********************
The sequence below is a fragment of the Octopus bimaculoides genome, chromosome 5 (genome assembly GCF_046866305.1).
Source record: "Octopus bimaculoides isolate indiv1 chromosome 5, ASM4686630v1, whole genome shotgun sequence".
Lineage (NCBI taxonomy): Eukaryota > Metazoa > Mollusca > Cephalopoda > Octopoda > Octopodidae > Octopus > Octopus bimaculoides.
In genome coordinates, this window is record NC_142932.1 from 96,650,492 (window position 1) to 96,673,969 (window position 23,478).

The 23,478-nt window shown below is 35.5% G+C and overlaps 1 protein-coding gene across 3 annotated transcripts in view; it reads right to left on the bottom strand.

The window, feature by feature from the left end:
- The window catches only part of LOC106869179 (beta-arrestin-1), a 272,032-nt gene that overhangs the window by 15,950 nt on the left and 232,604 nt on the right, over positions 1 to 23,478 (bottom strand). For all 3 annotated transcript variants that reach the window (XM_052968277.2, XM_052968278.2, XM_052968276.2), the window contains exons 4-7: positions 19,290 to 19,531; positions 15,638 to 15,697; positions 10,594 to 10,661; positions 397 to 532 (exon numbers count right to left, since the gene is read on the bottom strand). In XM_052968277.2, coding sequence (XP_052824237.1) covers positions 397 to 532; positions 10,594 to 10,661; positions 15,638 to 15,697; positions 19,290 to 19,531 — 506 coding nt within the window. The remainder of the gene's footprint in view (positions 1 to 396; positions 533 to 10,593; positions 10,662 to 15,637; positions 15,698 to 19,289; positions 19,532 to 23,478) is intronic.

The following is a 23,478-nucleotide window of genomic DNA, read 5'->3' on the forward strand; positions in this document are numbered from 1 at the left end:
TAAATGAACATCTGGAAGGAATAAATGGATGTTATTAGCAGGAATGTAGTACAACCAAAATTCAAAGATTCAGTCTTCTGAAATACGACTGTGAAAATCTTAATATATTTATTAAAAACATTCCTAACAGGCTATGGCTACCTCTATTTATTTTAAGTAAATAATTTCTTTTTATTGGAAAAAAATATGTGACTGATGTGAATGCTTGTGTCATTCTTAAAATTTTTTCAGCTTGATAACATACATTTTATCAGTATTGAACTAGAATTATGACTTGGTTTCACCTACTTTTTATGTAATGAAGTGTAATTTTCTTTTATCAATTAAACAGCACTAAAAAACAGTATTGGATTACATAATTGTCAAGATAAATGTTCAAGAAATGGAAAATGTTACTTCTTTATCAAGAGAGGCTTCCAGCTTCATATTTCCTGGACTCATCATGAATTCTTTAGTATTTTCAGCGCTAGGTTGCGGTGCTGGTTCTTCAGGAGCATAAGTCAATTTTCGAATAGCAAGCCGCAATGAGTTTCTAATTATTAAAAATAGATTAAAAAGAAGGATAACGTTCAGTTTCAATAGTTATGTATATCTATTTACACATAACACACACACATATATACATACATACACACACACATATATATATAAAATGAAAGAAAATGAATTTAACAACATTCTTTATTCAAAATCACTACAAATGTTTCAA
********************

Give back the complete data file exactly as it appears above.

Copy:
The sequence below is a fragment of the Octopus bimaculoides genome, chromosome 5 (genome assembly GCF_046866305.1).
Source record: "Octopus bimaculoides isolate indiv1 chromosome 5, ASM4686630v1, whole genome shotgun sequence".
Lineage (NCBI taxonomy): Eukaryota > Metazoa > Mollusca > Cephalopoda > Octopoda > Octopodidae > Octopus > Octopus bimaculoides.
In genome coordinates, this window is record NC_142932.1 from 96,650,492 (window position 1) to 96,673,969 (window position 23,478).

The 23,478-nt window shown below is 35.5% G+C and overlaps 1 protein-coding gene across 3 annotated transcripts in view; it reads right to left on the bottom strand.

The window, feature by feature from the left end:
- The window catches only part of LOC106869179 (beta-arrestin-1), a 272,032-nt gene that overhangs the window by 15,950 nt on the left and 232,604 nt on the right, over positions 1 to 23,478 (bottom strand). For all 3 annotated transcript variants that reach the window (XM_052968277.2, XM_052968278.2, XM_052968276.2), the window contains exons 4-7: positions 19,290 to 19,531; positions 15,638 to 15,697; positions 10,594 to 10,661; positions 397 to 532 (exon numbers count right to left, since the gene is read on the bottom strand). In XM_052968277.2, coding sequence (XP_052824237.1) covers positions 397 to 532; positions 10,594 to 10,661; positions 15,638 to 15,697; positions 19,290 to 19,531 — 506 coding nt within the window. The remainder of the gene's footprint in view (positions 1 to 396; positions 533 to 10,593; positions 10,662 to 15,637; positions 15,698 to 19,289; positions 19,532 to 23,478) is intronic.

The following is a 23,478-nucleotide window of genomic DNA, read 5'->3' on the forward strand; positions in this document are numbered from 1 at the left end:
TAAATGAACATCTGGAAGGAATAAATGGATGTTATTAGCAGGAATGTAGTACAACCAAAATTCAAAGATTCAGTCTTCTGAAATACGACTGTGAAAATCTTAATATATTTATTAAAAACATTCCTAACAGGCTATGGCTACCTCTATTTATTTTAAGTAAATAATTTCTTTTTATTGGAAAAAAATATGTGACTGATGTGAATGCTTGTGTCATTCTTAAAATTTTTTCAGCTTGATAACATACATTTTATCAGTATTGAACTAGAATTATGACTTGGTTTCACCTACTTTTTATGTAATGAAGTGTAATTTTCTTTTATCAATTAAACAGCACTAAAAAACAGTATTGGATTACATAATTGTCAAGATAAATGTTCAAGAAATGGAAAATGTTACTTCTTTATCAAGAGAGGCTTCCAGCTTCATATTTCCTGGACTCATCATGAATTCTTTAGTATTTTCAGCGCTAGGTTGCGGTGCTGGTTCTTCAGGAGCATAAGTCAATTTTCGAATAGCAAGCCGCAATGAGTTTCTAATTATTAAAAATAGATTAAAAAGAAGGATAACGTTCAGTTTCAATAGTTATGTATATCTATTTACACATAACACACACACATATATACATACATACACACACACATATATATATAAAATGAAAGAAAATGAATTTAACAACATTCTTTATTCAAAATCACTACAAATGTTTCAA